The revival of the national immigration debate has left Republican candidates in Tuesday's gubernatorial and Senate primaries in California facing a perilous tradeoff. They want to please the party's conservative base -- and preserve their broader appeal for the general election.
GOP hopefuls Meg Whitman and Steve Poizner are competing for the nomination to succeed Gov. Arnold Schwarzenegger, who is barred from running again by term limits. Schwarzenegger, a moderate Republican, has seen his popularity greatly diminish, particularly among the conservative voters expected to dominate the Republican primary.
In a bid to win over conservatives, Poizner, California's insurance commissioner, has sought to make immigration a defining issue. He has expressed strong support for the controversial Arizona law on illegal immigration and has attacked Whitman for opposing it, with one ad calling it the "key difference" between them.
Poizner criticized the decision by the City of Los Angeles to boycott Arizona businesses to protest the immigration law. At a news conference on June 2, he pledged if elected to require all state contractors to provide proof of their employee's immigration status, boycotting any firms that have hired illegal immigrants.
Whitman, the former CEO of eBay, who has consistently led Poizner in the polls, has sought to show that while she opposes the Arizona law, she is not weak on illegal immigration. In her own television advertising, she promises "to secure our border with absolutely no amnesty," as part of her effort to "save California."
This position, however, is a switch from the rhetoric she used in the earliest stages of her campaign. Back in November, Whitman told a largely Latino audience that she supported "comprehensive immigration reform." While the Whitman campaign now maintains that this referred to her plans for enhanced border security and a guest worker program, the phrase generally implies a path to legalization for illegal immigrants currently in the United States, and the campaign did not object to this characterization until the attacks from Poizner began.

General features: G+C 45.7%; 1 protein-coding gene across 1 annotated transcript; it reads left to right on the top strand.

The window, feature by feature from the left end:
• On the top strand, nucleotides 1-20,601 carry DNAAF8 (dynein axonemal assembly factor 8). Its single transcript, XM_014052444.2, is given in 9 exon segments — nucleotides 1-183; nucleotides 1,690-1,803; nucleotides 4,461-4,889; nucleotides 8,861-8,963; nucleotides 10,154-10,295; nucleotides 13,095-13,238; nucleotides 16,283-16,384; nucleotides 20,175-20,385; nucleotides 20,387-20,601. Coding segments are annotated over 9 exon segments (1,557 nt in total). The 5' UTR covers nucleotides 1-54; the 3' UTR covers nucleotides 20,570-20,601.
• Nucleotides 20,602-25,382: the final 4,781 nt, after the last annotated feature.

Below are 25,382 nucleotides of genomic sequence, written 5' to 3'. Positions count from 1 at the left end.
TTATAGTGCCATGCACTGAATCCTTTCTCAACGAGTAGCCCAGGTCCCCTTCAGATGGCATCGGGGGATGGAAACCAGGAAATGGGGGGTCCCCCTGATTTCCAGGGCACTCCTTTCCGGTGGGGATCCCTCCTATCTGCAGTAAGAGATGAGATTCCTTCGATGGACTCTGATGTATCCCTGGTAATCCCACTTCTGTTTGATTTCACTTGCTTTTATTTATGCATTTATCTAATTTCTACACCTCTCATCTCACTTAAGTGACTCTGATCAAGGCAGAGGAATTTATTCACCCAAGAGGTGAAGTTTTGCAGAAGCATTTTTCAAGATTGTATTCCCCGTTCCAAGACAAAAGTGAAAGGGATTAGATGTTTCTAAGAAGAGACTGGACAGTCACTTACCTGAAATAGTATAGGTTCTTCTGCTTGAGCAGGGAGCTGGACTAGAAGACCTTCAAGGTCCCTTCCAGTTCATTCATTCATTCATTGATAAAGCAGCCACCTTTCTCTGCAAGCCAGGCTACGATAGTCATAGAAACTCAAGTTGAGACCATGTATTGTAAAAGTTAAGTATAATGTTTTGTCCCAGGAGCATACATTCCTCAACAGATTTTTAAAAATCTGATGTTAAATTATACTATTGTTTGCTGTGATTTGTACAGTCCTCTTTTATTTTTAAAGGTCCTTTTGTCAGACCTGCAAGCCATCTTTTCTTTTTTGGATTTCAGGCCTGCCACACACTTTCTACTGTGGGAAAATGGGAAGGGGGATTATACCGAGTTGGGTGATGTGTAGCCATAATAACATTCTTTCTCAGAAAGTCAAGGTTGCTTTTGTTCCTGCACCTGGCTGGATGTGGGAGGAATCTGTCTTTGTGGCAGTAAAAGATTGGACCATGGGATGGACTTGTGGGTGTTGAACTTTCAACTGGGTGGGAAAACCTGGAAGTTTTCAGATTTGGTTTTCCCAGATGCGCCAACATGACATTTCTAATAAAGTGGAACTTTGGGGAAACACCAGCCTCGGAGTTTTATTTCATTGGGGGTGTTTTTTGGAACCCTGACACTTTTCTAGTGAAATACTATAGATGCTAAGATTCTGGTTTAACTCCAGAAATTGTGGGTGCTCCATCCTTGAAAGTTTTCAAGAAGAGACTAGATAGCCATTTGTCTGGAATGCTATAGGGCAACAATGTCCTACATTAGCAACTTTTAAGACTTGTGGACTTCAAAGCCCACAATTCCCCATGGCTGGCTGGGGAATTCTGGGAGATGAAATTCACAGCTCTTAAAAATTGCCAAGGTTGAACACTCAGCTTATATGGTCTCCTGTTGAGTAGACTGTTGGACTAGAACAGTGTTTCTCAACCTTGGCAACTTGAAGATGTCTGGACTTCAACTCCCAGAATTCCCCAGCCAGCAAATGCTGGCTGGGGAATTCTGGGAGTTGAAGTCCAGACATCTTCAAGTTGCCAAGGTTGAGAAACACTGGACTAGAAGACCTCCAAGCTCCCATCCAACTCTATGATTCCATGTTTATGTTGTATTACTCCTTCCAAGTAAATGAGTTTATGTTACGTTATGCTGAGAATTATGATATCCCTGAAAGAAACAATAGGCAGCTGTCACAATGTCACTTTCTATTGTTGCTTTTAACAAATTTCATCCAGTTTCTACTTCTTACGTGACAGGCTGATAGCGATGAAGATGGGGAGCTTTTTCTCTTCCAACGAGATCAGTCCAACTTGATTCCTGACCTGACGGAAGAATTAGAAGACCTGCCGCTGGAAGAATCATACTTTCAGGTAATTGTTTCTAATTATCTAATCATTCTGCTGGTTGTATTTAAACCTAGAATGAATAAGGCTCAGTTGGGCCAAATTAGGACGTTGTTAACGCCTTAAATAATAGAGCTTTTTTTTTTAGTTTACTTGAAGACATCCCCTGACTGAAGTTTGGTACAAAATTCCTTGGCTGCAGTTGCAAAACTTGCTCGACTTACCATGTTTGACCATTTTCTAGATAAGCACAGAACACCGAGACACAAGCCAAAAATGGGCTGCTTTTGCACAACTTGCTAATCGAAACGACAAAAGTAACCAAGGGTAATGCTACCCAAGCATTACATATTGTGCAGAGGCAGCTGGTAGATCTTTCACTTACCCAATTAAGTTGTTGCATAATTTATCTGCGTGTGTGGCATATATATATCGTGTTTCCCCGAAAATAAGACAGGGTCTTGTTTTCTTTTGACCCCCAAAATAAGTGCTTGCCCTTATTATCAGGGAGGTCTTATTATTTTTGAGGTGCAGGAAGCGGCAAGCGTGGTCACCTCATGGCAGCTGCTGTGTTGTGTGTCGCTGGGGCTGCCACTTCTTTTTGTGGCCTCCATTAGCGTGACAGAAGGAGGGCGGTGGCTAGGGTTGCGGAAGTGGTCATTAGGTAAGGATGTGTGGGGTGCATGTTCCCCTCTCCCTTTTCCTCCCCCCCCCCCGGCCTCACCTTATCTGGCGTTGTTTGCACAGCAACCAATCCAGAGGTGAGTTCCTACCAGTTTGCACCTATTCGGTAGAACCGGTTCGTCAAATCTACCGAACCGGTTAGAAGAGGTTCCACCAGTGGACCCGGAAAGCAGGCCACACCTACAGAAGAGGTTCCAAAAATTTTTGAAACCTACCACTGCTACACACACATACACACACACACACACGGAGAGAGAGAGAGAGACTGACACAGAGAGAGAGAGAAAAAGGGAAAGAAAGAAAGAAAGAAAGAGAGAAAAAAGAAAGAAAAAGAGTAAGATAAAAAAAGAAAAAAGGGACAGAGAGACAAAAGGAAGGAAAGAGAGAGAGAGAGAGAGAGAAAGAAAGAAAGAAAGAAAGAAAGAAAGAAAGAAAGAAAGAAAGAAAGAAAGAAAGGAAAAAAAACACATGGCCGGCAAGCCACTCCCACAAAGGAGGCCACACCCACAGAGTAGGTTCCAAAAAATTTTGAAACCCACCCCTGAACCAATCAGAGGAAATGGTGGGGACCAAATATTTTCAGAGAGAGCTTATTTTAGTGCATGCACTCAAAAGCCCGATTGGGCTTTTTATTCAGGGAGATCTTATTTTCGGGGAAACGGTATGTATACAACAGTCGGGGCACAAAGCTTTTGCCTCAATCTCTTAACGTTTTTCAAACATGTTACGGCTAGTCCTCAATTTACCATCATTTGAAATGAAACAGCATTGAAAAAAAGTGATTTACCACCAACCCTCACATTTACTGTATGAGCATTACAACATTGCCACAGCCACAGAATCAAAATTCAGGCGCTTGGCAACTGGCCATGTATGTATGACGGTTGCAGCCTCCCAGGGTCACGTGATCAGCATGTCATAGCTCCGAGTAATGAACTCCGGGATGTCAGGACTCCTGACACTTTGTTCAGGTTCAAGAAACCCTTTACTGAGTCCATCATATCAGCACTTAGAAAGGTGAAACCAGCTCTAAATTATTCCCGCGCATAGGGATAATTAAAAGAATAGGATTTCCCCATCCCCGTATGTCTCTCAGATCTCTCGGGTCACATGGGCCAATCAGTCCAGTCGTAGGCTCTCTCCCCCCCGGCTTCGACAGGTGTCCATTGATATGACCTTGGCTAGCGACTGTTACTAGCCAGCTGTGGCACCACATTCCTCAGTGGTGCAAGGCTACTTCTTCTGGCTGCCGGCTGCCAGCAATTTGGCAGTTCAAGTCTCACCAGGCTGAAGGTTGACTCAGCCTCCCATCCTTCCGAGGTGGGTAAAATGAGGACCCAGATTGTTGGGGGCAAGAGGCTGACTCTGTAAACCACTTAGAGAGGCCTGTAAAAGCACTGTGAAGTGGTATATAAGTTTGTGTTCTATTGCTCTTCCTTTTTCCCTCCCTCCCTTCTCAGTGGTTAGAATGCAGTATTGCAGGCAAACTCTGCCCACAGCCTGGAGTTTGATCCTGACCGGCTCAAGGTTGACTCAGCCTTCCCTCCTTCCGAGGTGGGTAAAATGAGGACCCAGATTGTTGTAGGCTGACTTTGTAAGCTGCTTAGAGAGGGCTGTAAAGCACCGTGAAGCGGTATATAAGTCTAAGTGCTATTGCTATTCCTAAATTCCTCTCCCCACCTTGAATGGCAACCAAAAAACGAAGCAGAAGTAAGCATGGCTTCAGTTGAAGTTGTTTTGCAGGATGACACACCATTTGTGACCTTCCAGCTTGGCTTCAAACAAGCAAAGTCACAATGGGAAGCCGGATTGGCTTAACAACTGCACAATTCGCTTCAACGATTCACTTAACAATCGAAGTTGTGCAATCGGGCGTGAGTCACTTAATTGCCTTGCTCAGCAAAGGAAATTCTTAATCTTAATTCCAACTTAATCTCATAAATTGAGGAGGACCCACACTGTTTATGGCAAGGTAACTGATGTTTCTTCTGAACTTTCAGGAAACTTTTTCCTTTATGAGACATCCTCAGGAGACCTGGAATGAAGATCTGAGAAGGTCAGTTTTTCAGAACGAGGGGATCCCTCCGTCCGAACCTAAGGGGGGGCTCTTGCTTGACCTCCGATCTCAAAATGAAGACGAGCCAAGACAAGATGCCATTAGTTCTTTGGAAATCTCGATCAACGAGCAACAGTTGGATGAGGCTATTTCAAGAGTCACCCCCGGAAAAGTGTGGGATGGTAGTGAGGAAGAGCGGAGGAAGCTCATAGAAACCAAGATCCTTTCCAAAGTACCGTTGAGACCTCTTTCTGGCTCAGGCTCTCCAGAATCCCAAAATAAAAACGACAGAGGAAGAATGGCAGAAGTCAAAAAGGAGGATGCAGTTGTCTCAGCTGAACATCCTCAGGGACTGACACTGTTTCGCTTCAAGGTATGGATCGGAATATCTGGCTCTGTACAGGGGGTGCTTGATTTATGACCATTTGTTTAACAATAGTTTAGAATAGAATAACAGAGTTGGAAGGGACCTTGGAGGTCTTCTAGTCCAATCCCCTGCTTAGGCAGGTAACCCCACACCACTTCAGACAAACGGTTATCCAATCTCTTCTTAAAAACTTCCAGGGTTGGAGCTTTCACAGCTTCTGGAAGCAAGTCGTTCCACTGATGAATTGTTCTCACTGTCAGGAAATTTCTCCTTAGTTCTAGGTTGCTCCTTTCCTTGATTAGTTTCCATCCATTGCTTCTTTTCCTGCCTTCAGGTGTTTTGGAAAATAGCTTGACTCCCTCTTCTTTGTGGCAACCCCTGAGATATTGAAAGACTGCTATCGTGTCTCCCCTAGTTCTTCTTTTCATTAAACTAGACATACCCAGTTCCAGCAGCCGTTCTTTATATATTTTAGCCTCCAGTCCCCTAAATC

The immigration debate could compromise Republicans' chances of winning in November. Hispanics compromise approximately 37 percent of California's population and candidates cannot afford to alienate Latino voters, large majorities of whom oppose the Arizona law and favor earned legalization.
The situation reminds some Californians of the controversy over Proposition 187, a ballot measure heavily promoted by former Republican Gov. Pete Wilson and approved by voters in 1994, which would have prevented illegal immigrants from using public services such as health care and education. Although Wilson, now Whitman's campaign chairman, rode the initiative to reelection, constitutional challenges prevented it from ever taking effect and many observers have blamed the animosity engendered among Hispanics by the effort for Republican's electoral difficulties in the state in the years since.
The California Nurses Association began running Spanish-language ads last week on Los Angeles radio stations, tying Whitman to Wilson's immigration policies.